I just feel as though I can't get a handle on what the landscape looks like. Not about writing, so much, but about the different philosophies of teaching writing. I have searched the forums before and one of the most useful posts I came across was KarenAnne's, on this page:

 

http://www.welltrainedmind.com/forums/showthread.php?t=173510&highlight=calkins&page=5

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I'm not at all sure if any of this will help, or are what you're looking for, but these are my favorite books about writing, besides WTM:

Writing Down the Bones

Vein of Gold

Writing Because We Love To

Growing Up Writing

Families Writing

Write Away

The Elements of Style

Writing to Learn

On Writing Well

 

One book that I won't recommend is Language Wars by Ruth Beechick. I know a lot of people like her stuff, but I found that book to be a bunch of twaddle and full of ridiculous grammar mistakes.

 

I haven't read Bird by Bird but I really like Anne Lamont, so I'll be looking for that one.

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I spend a lot of money and time on writing curricula and writing books.

 

Four square, Step Up to Writing, and Puzzle Paragraphs all teach formulaic writing, which I think is an important skill to learn. There is a time and place to write formulaic writing, even for the most talented writers. I don't agree that this type of writing is "bad" writing. I believe it's a tool, and like any tool, can be used properly or misused.

 

I also like Understanding Writing which teaches most of the writing process through writing friendly and business letters.

 

And I like Students of the Word's approach which teaches writing, by writing about the weekly Bible reading portion assigned as the basis of a unit study.

 

Of course there is the progym, which I like a lot more in theory than in practice. I always come back to this and then discard it fairly quickly for the above type curricula...but then circle back again...because...I don't know why :-0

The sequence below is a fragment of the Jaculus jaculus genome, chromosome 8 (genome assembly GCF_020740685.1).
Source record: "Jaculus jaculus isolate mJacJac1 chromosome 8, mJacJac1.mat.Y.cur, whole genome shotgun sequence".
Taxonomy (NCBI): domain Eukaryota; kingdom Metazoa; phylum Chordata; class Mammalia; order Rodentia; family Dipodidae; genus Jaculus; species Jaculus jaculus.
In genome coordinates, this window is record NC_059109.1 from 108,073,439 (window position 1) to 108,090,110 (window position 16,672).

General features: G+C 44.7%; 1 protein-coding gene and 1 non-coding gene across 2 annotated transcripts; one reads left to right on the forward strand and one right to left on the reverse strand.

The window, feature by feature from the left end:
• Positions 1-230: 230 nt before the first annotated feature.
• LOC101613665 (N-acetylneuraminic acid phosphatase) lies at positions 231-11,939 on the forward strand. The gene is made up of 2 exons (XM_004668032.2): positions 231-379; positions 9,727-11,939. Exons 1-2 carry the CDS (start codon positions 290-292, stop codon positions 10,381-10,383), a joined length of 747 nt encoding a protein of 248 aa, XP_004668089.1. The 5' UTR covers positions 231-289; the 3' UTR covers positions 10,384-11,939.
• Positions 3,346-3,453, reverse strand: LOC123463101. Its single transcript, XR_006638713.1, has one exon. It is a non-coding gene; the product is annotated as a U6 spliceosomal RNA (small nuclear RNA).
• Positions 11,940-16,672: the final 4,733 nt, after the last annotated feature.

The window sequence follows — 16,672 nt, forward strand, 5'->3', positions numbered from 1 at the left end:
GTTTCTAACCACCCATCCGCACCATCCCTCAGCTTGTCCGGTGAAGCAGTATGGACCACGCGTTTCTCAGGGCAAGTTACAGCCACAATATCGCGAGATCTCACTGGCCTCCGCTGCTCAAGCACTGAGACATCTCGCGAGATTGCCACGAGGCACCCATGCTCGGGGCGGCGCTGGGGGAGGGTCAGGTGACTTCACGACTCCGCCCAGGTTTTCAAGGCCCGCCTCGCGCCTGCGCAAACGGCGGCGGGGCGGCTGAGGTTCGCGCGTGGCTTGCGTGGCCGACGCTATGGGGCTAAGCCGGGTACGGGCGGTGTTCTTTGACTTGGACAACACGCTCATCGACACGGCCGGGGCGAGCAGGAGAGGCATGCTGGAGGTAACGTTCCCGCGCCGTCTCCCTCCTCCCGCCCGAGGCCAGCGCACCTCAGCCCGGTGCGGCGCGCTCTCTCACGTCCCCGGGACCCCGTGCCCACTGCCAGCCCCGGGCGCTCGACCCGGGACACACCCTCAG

I play around a bit with using picture books as mentor writing examples for older students. The book on using picture book to teach the 6 traits is pretty good.

 

I guess my writing teaching philosophy is pretty formulaic and applied to daily life. My goals are not as lofty as many here. Most of my students over the past few decades have been 2E and/or only planning on junior college. I think that has affected my basic philosophy a lot. Real life always seems to set in, and I deal with it head on, the best I know how.

 

Not for kids, but 2 personal favorites of mine are Write Like Hemingway and Writing Tools. They both have influenced me a lot.

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I have recently rediscovered Ruth Beechick's books and find them full of wisdom, common sense, and experience. Someone upthread mentioned that she didn't like it, but I just finished The Language Wars and did quite a bit of underlining. Most of her books go into writing to some extent, but she does have one dedicated to the subject: How to Write Clearly. That is one I have not read yet, but plan to.

 

Her perspective on writing would be similar to Charlotte Mason.